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In case you missed it:
A new storm named Sally is forming off Florida’s coast and could make landfall as a full-blown hurricane on Monday.
Today is the first full Sunday of The National Pandemic Football League and if Thursday’s Chiefs / Texans kickoff game was a preview then we’re in a for a long season trying to navigate this new normal.
The controversy erupted Thursday night just moments before the league’s 101st season kicked off. After the Houston Texans remained in the locker room during the national anthem, fans booed them when they emerged from the tunnel at its conclusion. The booing kept going as the two teams walked to midfield and shook hands. Then they joined arms and stretched from end zone to end zone in a show of unity. It was supposed to be a moment of silence but the scant audience continued to boo. It got so bad that NBC silenced the microphones to make it appear as if there truly was silence.
New York Jets offensive tackle George Fant praised the Chiefs and Texans for taking a stance during a Zoom call with reporters in which he only took questions about social justice.
“We just want to be treated equally,” he said. “Everyone needs to be treated the same. Everyone needs to be held accountable. And for people to boo? It’s unbelievable.”
Ratings dropped about 11% over last year’s Green Bay Packers-Chicago Bears opening game of the 2019-2020. Interestingliy though more people than ever streamed the game instead of tuning into NBC. In fact digital streaming increased 55% over last year.
All eyes on Brady and Brees tonight at 4:25 p.m. ET on Fox.
Not only will this be the first matchup in NFL history between two starting quarterbacks over the age of 40 — Brees is 41, and Brady is 43 — but they rank first and second in all-time passing touchdowns and passing yards, respectively. They have thrown for a combined total of more than 86 miles.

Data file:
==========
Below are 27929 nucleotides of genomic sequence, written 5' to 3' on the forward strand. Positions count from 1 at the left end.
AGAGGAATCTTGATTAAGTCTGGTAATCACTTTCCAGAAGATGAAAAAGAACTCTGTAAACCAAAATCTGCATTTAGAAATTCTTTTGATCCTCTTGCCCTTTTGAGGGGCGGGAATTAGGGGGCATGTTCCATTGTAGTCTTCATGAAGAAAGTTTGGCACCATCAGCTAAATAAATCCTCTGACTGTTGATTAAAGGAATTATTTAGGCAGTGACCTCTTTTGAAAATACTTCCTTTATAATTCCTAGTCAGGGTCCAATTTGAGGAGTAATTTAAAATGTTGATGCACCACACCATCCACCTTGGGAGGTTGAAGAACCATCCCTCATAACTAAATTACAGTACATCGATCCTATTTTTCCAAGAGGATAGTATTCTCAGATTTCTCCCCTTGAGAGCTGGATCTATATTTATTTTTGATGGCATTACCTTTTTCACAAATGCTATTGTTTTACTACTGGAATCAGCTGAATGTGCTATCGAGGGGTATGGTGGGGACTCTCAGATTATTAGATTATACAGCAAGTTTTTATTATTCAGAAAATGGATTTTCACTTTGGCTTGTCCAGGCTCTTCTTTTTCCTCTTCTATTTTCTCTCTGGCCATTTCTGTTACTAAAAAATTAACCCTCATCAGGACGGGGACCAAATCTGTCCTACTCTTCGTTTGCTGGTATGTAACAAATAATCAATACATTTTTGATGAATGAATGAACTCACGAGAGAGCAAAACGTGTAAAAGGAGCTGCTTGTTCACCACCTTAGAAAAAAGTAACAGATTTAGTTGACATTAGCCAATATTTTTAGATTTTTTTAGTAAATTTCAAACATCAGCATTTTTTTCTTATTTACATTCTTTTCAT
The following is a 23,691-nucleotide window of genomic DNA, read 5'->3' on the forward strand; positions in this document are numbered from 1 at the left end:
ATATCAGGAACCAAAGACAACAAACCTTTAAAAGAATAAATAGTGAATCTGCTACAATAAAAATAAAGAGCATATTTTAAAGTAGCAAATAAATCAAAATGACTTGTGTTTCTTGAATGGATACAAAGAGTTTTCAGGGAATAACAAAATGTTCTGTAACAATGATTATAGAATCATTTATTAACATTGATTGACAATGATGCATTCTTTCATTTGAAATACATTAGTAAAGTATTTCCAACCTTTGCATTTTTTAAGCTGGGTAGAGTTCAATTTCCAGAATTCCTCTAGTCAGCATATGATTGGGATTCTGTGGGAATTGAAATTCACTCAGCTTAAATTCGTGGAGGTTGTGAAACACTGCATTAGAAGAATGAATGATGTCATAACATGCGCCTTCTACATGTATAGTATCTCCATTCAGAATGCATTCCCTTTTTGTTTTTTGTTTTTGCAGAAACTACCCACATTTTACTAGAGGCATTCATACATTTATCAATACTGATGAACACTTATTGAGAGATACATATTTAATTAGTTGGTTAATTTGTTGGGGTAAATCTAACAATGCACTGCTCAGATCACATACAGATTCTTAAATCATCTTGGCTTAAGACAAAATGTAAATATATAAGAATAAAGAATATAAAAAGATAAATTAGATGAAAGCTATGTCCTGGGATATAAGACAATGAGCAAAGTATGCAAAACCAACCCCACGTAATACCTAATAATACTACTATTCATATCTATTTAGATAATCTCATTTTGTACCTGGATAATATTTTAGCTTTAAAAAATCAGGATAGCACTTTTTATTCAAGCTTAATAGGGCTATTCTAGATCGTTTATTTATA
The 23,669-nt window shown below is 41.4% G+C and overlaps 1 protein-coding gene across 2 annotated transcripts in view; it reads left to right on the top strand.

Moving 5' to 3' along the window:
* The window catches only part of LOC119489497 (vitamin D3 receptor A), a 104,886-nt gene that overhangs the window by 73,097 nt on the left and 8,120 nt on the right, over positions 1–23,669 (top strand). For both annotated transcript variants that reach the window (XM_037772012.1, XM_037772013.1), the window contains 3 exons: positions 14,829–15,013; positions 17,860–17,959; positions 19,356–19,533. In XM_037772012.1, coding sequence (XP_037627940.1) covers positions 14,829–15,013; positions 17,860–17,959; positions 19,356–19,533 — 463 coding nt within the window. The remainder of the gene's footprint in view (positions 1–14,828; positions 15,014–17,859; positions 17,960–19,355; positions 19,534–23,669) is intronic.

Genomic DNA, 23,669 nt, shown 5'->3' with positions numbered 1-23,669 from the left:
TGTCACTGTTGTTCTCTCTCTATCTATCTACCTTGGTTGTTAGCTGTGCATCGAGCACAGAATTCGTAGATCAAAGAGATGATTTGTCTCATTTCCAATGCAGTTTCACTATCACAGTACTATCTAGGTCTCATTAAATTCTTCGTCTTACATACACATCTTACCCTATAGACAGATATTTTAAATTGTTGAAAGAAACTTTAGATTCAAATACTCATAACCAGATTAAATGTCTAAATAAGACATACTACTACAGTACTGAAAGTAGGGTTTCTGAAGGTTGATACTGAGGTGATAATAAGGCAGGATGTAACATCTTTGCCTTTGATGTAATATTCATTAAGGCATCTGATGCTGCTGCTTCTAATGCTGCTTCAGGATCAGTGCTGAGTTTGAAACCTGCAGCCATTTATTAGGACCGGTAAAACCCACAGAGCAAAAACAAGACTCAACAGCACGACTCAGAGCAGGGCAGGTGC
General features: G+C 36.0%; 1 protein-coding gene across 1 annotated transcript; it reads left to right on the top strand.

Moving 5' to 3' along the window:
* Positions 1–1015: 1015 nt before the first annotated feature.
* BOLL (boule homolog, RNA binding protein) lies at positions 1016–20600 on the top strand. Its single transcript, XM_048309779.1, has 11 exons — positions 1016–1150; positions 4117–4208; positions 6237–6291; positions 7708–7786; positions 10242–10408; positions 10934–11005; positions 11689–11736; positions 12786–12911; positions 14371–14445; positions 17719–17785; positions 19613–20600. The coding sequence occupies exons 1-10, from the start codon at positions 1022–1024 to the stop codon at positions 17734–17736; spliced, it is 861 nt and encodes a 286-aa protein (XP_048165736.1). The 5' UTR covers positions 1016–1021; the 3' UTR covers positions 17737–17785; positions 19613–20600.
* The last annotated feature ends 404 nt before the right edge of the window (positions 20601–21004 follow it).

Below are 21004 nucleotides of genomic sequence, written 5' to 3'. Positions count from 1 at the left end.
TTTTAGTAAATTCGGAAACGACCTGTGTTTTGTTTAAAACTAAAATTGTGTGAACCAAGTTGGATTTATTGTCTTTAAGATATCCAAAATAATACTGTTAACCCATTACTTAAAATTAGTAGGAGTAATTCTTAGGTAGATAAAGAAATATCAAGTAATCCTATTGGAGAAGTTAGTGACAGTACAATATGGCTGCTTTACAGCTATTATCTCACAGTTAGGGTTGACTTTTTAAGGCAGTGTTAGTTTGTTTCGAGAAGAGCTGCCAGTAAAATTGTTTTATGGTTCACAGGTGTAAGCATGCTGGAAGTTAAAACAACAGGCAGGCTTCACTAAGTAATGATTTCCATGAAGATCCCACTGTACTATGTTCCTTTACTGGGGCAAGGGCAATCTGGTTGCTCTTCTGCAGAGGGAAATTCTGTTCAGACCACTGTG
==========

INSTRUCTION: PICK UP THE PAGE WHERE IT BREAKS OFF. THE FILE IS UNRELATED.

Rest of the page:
If ratings for this game fall flat then the NFL is in for a long season.
You might have noticed that the cost of things continues to accelerate. You’re not imagining it.
According to Harvard Business School professor Alberto Cavallo, while the economy falters, the cost of living continues to rise. His data shows that the annual inflation rate is currently 1.85%, which is half a percentage point higher than the Consumer Price Index.
Common household goods are flying off the shelves as people spend more time indoors. This has caused prices to rise and the cost of living along with it. We probably didn’t have to tell you that.
$1,000. That is how much a Louis Vuitton face shield will cost you. It was revealed as part of the 2021 Cruise Collection, which will go on sale in October.
$3 trillion. This is what the the federal deficit amounted to in August and is expected to hit $3.3 trillion by the end of the month. That is more than double the previous debt record of $1.4 trillion during the 2009 financial crisis.
$298,000. That is how much it costs to score yourself a sweet new Shelby GT500CR Mustang. It is a carbon fiber muscle car that looks to compete with the Lamborghini, McLaren, Ferrari, and Aston Martin. It was previously a concept car but went into production this week.